Feb. 26, 2009

In Frozen Credit Markets, Enhanced Prime Brokerage Arrangements Offer a Rare Source of Hedge Fund Leverage, But Not Without Legal Risk

In the midst of a broad credit crisis, and in the wake of the demise of Lehman Brothers Inc., the primary broker-dealer entity in the Lehman group, major US prime brokers are scaling back dramatically on the range of services they provide to hedge funds, and the hedge funds to whom they are willing to provide such services.  Most notably, prime brokers are dialing back on their traditional role as lenders to hedge funds – making fewer loans, reducing the ranks of eligible borrowers, increasing fees and interest rates and expanding collateral requirements.  Prime brokers are also reigning in other categories of services that, just a short time ago, they competed to offer to hedge fund clients.  In response to the narrowing range of services and the diminishing group of US prime brokers providing those services, hedge funds are looking to non-US financial institutions to establish so-called “enhanced prime brokerage” arrangements.  Such arrangements are similar to traditional prime brokerage arrangements, in terms of the range of services they may entail, but usually involve two distinguishing factors: a non-US financial institution, as opposed to a US broker-dealer subsidiary of a major investment or commercial bank, and enhanced lending capacity available to the hedge fund.  We describe what enhanced prime brokerage arrangements are, how they differ from traditional prime brokerage arrangements, the risks and benefits of enhanced prime brokerage arrangements and how hedge funds can protect themselves against the risks while accessing the benefits.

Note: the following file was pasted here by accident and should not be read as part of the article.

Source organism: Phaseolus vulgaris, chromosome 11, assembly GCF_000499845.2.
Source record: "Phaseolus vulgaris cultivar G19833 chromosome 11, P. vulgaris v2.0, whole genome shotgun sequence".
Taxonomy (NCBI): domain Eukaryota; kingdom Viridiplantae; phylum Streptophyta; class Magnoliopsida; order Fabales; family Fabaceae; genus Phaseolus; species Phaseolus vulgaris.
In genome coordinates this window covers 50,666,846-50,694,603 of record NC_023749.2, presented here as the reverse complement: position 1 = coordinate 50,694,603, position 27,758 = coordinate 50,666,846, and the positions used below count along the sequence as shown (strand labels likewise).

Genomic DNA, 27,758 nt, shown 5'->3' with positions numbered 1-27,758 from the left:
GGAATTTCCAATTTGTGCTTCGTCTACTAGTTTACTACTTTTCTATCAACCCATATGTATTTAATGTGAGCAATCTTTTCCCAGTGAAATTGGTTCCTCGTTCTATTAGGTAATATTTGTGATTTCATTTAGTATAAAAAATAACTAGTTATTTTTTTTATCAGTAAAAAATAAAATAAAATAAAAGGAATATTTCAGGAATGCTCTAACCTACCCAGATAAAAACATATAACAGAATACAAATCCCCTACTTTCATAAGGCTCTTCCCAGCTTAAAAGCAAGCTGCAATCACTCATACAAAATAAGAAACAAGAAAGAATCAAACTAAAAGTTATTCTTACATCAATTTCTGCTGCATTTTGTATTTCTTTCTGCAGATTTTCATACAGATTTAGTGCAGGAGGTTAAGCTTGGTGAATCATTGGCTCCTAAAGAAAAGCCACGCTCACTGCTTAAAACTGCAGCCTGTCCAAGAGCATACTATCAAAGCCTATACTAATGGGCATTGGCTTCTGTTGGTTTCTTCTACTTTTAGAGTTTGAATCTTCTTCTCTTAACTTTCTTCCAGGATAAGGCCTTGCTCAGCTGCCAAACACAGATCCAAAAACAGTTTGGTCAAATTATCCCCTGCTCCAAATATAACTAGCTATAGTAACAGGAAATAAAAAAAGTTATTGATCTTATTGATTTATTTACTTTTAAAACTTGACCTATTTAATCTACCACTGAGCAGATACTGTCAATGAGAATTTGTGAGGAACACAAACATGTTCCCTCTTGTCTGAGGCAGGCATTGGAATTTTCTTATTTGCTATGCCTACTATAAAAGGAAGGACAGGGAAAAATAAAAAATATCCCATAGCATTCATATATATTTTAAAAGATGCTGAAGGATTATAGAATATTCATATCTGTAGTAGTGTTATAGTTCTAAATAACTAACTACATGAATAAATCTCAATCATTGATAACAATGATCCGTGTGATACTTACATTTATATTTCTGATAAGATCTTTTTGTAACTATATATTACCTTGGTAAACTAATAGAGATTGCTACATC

Stimulus Bill Permits Deferral of Cancellation of Debt Income Arising out of Repurchases by Issuers of their Distressed Debt

On February 17, 2009, President Obama signed into law the American Recovery and Reinvestment Act of 2009, containing the American Recovery and Reinvestment Tax Act of 2009 (2009 Tax Act), which provides for, among other things, deferral of recognition of certain cancellation of indebtedness income (CODI).  That is, under tax law prior to the 2009 Tax Act, a taxpayer generally had to recognize income in the year in which it repurchased, cancelled or modified its debt, to the extent that the adjusted issue price of the old debt exceeded the amount of the new debt.  Under the 2009 Tax Act, taxpayers are allowed to defer recognition of CODI until a five year period starting, for calendar year taxpayers, in 2014; deferred CODI has to be included ratably in income during that five year period.  We explain the mechanics of the 2009 Tax Act, the effect on “deemed exchanges,” the consequences for deductibility of original issue discount in various circumstances and the applicable high yield debt obligation rules.  We also highlight the potential pitfalls for hedge funds, especially those employing a distressed debt strategy.